• What are some common examples of purchases I may make that become subject to the Indiana Use Tax?
    • A dentist operates his/her business as a sole proprietorship. The dentist buys toothbrushes from an out-of-state supply house to give away to their patients during their annual exam. The vendor did not collect any sales tax on this sale. The dentist owes 7% use tax on these purchases as there is not an existing statutory exemption for this type item given away. The dentist should report the use tax on form ST-115.
    • An auto repair shop purchases shop rags and other cleaning materials from an-out-of-state vendor. The vendor did not collect sales tax on the invoice. The auto repair shop should report these purchases on their next sales tax return, Form ST-103, as being subject to use tax and remit the 7% use tax due.
    • A manufacturer purchases new office furniture for their corporate office use from an out-of-state distributor. The distributor collects their state's 6% sales tax on the selling price. The manufacturer owes an additional 1% Indiana use tax on this purchase since the property is being used, stored or consumed within Indiana. The manufacturer should report this use tax liability on their ST-103 sales tax return.
    • A law firm maintains an extensive legal library. Many of their legal books, manuals and publications are from out-of-state publishers who do not collect sales tax on items shipped into Indiana. The law firm owes 7% Indiana use tax on these type of purchases and can remit these on their ST-103 return, if they are a registered retail merchant, or they can use the Form ST-115.
    • An individual orders magazines, clothing and novelty items from various out-of-state catalog companies. Sometimes the individual orders the items via mail, sometimes via the telephone and sometimes online over the Internet. This individual should report these purchases to Indiana as being subject to our use tax of 7%. The individual can report these purchases on their Individual Income Tax Returns (IT-40) or they may use a Form ST-115.
  • What about items I purchase at garage sales and auctions?

    Items sold at garage sales are generally exempted under Indiana's casual sale statute. A casual sale exemption is applicable when the seller is not in the "business" of selling merchandise and the seller has already paid an original sales or use tax on the item. (Information Bulletin #20)

    Items purchased at auctions are slightly more complex. If the auctioneer collects the 7% sales tax, you will not owe any additional use tax. If the auction takes place on the premises of the owner of the tangible personal property, the items are "casual sales," and are exempt from sales and/or use tax. However, if the merchandise to be sold is moved to a location not owned by the owner of the merchandise, the sales become subject to sales and/or use tax. All sales at auction "houses" are subject to the sales or use tax. (Information Bulletin #20)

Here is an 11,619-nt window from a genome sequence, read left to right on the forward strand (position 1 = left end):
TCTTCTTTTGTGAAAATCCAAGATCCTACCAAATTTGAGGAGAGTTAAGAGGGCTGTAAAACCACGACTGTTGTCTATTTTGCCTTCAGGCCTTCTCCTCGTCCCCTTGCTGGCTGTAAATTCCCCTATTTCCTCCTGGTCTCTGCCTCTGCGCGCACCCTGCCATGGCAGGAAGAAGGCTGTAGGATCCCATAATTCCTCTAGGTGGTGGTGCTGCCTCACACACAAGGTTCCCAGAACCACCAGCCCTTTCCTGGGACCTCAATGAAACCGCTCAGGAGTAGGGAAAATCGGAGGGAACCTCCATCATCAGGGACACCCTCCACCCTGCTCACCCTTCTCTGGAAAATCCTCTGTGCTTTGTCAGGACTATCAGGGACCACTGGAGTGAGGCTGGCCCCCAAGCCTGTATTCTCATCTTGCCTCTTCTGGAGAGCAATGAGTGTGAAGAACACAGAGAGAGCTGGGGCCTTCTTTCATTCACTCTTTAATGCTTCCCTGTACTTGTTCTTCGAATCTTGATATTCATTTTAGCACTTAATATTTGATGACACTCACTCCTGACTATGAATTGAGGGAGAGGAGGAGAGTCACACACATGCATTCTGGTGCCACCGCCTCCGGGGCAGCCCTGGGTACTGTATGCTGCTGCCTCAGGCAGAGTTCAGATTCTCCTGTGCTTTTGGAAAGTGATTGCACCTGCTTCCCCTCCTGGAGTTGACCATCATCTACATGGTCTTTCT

• What if I've paid sales tax to another state?

    The Indiana use tax rate is 7%.

    Depending on the tax rate of another state, you may or may not owe use tax:

    • If you paid sales tax of 7% or more to the other state, you do not owe use tax to Indiana
    • If you paid sales tax of less than 7% to the other state, your Indiana use tax will be the difference between the Indiana 7% use tax and the amount you paid to the other state.

Form 1099-G - Issued by the Indiana Department of Revenue

Form 1099-G - Issued by the Department of Workforce Development

The Form 1099-G issued by the Department of Workforce Development is a report of unemployment compensation issued to you.

For information about this statement, contact the Department of Workforce Development at:

Indiana Department of Workforce Development
Benefit Administration Section
10 N Senate Avenue
Indianapolis, IN 46204-2277

Contact the DWD online or call them toll free at 800-891-6499.


  • Which Indiana income tax form do I file?

    You have special filing considerations if Indiana is your military home of record.

    • If you are single, file Form IT-40.
    • If you are married and:
    1. Filed a separate federal income tax return, file a separate Indiana return on Form IT-40;
    2. Filed a joint federal income tax return, and your spouse is also a full-year Indiana resident, file Form IT-40; or
    3. Filed a joint federal income tax return, and your spouse is either a part-year Indiana resident or a full-year Indiana nonresident, file Form IT-40PNR. This form will help separate the income to be taxed by Indiana.
  • How do I report my spouse's income?

    If your spouse maintains their Indiana residency during your enlistment, all of their income will be taxed by Indiana, regardless of where you are stationed.

    If your spouse is a part- or full-year Indiana nonresident, income received during their Indiana residency, as well as income from Indiana sources, will be taxed by Indiana.

    More examples can be found on our Information for Military Service members page.

  • Will I owe Indiana county tax?

    Maybe. Indiana military personnel have special county tax filing considerations.

  • Do I qualify for the National Guard and Reserve Component Members Deduction?

    There is a deduction available for certain members of the reserve components of the Army, Navy, Air Force, Coast Guard, Marine Corps or the Merchant Marine, or a member of the Indiana Army National Guard or the Indiana Air National Guard.

    A deduction is available for the income received as a result of service on involuntary orders during the period the above members were deployed and mobilized for full-time service, or during the period the above member's Indiana National Guard unit was federalized.

    If you meet the above-requirements, see instructions in the IT-40 Instruction booklet for details on how to figure your deduction.